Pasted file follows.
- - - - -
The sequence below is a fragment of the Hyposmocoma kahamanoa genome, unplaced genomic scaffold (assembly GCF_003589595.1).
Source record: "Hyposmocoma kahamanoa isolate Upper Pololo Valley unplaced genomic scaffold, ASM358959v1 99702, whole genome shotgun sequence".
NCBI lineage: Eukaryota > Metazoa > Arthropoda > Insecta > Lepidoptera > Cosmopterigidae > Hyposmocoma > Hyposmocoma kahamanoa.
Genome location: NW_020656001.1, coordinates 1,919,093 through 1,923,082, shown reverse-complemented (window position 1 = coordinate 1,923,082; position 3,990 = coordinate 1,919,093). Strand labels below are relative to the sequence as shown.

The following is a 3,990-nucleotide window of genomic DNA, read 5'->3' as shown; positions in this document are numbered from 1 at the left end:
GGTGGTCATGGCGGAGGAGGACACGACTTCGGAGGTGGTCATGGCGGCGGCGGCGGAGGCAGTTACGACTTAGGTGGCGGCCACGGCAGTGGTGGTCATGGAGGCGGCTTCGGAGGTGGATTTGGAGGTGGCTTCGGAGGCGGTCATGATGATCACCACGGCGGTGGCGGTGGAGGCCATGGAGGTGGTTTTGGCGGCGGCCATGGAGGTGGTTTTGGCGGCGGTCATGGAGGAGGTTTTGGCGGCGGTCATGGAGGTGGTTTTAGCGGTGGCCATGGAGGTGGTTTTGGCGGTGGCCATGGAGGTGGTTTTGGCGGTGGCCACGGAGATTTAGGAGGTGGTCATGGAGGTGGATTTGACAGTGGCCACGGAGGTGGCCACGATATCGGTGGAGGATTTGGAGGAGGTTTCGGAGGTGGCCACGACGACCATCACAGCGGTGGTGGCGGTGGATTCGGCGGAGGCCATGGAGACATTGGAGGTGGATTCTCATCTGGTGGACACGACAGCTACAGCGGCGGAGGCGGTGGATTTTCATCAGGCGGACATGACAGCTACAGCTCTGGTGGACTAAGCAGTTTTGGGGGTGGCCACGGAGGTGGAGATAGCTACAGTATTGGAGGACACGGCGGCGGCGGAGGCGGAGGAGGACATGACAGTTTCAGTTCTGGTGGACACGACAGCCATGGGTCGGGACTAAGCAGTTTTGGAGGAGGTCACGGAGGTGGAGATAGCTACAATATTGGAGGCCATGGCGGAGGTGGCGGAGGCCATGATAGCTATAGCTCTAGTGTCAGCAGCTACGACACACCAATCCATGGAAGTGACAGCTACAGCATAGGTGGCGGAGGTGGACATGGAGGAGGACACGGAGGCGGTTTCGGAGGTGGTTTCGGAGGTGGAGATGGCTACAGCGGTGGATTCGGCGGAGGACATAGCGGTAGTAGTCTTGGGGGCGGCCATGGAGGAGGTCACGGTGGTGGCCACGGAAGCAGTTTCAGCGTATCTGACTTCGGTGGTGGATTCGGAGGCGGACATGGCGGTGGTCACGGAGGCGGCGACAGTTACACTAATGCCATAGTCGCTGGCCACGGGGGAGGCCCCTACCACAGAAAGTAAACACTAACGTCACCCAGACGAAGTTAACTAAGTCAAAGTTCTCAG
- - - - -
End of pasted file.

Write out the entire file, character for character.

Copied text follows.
The sequence below is a fragment of the Hyposmocoma kahamanoa genome, unplaced genomic scaffold (assembly GCF_003589595.1).
Source record: "Hyposmocoma kahamanoa isolate Upper Pololo Valley unplaced genomic scaffold, ASM358959v1 99702, whole genome shotgun sequence".
NCBI lineage: Eukaryota > Metazoa > Arthropoda > Insecta > Lepidoptera > Cosmopterigidae > Hyposmocoma > Hyposmocoma kahamanoa.
Genome location: NW_020656001.1, coordinates 1,919,093 through 1,923,082, shown reverse-complemented (window position 1 = coordinate 1,923,082; position 3,990 = coordinate 1,919,093). Strand labels below are relative to the sequence as shown.

The following is a 3,990-nucleotide window of genomic DNA, read 5'->3' as shown; positions in this document are numbered from 1 at the left end:
GGTGGTCATGGCGGAGGAGGACACGACTTCGGAGGTGGTCATGGCGGCGGCGGCGGAGGCAGTTACGACTTAGGTGGCGGCCACGGCAGTGGTGGTCATGGAGGCGGCTTCGGAGGTGGATTTGGAGGTGGCTTCGGAGGCGGTCATGATGATCACCACGGCGGTGGCGGTGGAGGCCATGGAGGTGGTTTTGGCGGCGGCCATGGAGGTGGTTTTGGCGGCGGTCATGGAGGAGGTTTTGGCGGCGGTCATGGAGGTGGTTTTAGCGGTGGCCATGGAGGTGGTTTTGGCGGTGGCCATGGAGGTGGTTTTGGCGGTGGCCACGGAGATTTAGGAGGTGGTCATGGAGGTGGATTTGACAGTGGCCACGGAGGTGGCCACGATATCGGTGGAGGATTTGGAGGAGGTTTCGGAGGTGGCCACGACGACCATCACAGCGGTGGTGGCGGTGGATTCGGCGGAGGCCATGGAGACATTGGAGGTGGATTCTCATCTGGTGGACACGACAGCTACAGCGGCGGAGGCGGTGGATTTTCATCAGGCGGACATGACAGCTACAGCTCTGGTGGACTAAGCAGTTTTGGGGGTGGCCACGGAGGTGGAGATAGCTACAGTATTGGAGGACACGGCGGCGGCGGAGGCGGAGGAGGACATGACAGTTTCAGTTCTGGTGGACACGACAGCCATGGGTCGGGACTAAGCAGTTTTGGAGGAGGTCACGGAGGTGGAGATAGCTACAATATTGGAGGCCATGGCGGAGGTGGCGGAGGCCATGATAGCTATAGCTCTAGTGTCAGCAGCTACGACACACCAATCCATGGAAGTGACAGCTACAGCATAGGTGGCGGAGGTGGACATGGAGGAGGACACGGAGGCGGTTTCGGAGGTGGTTTCGGAGGTGGAGATGGCTACAGCGGTGGATTCGGCGGAGGACATAGCGGTAGTAGTCTTGGGGGCGGCCATGGAGGAGGTCACGGTGGTGGCCACGGAAGCAGTTTCAGCGTATCTGACTTCGGTGGTGGATTCGGAGGCGGACATGGCGGTGGTCACGGAGGCGGCGACAGTTACACTAATGCCATAGTCGCTGGCCACGGGGGAGGCCCCTACCACAGAAAGTAAACACTAACGTCACCCAGACGAAGTTAACTAAGTCAAAGTTCTCAG